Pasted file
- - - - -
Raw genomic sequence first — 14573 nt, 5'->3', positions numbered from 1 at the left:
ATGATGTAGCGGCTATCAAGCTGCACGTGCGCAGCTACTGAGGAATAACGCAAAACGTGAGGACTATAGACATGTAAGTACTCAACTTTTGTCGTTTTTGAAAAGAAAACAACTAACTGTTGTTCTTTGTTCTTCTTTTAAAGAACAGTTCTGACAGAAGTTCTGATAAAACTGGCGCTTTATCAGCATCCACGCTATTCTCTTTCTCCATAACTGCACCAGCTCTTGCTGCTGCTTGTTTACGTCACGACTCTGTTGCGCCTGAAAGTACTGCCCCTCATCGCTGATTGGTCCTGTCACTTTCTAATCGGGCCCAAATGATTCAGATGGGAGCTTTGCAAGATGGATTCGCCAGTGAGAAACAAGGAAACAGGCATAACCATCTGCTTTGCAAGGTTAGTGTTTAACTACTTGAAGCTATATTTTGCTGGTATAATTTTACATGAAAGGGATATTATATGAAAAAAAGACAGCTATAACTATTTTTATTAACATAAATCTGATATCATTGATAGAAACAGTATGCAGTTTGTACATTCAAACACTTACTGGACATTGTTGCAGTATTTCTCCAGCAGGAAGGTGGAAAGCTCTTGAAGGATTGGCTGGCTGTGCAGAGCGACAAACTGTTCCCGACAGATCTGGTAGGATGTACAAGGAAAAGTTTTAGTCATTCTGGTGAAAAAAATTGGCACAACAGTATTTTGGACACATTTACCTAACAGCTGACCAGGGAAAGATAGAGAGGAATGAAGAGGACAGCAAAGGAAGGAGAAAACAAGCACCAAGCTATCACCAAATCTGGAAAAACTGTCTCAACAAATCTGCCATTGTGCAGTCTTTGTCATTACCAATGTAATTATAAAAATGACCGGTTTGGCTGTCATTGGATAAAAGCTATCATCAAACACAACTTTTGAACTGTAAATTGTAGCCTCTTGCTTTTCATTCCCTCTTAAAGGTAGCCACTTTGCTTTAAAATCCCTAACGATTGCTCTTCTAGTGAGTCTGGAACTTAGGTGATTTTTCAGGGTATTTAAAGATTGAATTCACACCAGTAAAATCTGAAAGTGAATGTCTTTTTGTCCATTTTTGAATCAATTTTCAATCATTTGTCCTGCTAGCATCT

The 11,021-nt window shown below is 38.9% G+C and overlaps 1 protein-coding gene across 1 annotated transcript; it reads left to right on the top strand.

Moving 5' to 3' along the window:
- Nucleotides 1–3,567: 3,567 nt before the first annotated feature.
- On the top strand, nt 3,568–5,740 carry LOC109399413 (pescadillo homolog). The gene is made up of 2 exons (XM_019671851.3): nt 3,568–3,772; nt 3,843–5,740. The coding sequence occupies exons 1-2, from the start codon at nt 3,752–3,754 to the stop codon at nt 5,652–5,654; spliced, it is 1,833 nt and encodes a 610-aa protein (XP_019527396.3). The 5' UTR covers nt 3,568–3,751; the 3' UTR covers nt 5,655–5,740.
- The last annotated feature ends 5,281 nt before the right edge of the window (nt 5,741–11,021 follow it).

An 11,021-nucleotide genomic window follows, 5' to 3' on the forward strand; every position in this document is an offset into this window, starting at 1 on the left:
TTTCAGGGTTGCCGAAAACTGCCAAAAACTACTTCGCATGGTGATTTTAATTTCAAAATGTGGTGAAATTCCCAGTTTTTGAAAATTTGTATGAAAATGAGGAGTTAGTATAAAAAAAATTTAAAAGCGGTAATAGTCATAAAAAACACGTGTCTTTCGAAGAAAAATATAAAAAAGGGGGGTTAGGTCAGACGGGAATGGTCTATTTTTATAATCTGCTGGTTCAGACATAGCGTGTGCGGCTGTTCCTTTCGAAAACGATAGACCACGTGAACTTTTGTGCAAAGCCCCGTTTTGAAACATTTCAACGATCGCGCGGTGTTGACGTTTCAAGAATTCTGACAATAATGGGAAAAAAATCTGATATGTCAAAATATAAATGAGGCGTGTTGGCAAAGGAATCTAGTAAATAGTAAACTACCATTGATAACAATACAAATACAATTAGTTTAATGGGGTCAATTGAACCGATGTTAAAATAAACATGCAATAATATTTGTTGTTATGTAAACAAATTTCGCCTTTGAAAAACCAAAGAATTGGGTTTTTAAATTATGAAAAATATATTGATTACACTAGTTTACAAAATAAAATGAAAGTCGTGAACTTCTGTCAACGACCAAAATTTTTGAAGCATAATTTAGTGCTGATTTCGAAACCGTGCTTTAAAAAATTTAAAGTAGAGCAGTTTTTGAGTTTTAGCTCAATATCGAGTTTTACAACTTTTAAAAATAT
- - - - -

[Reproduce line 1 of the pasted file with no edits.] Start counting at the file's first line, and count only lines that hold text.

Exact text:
Raw genomic sequence first — 14573 nt, 5'->3', positions numbered from 1 at the left: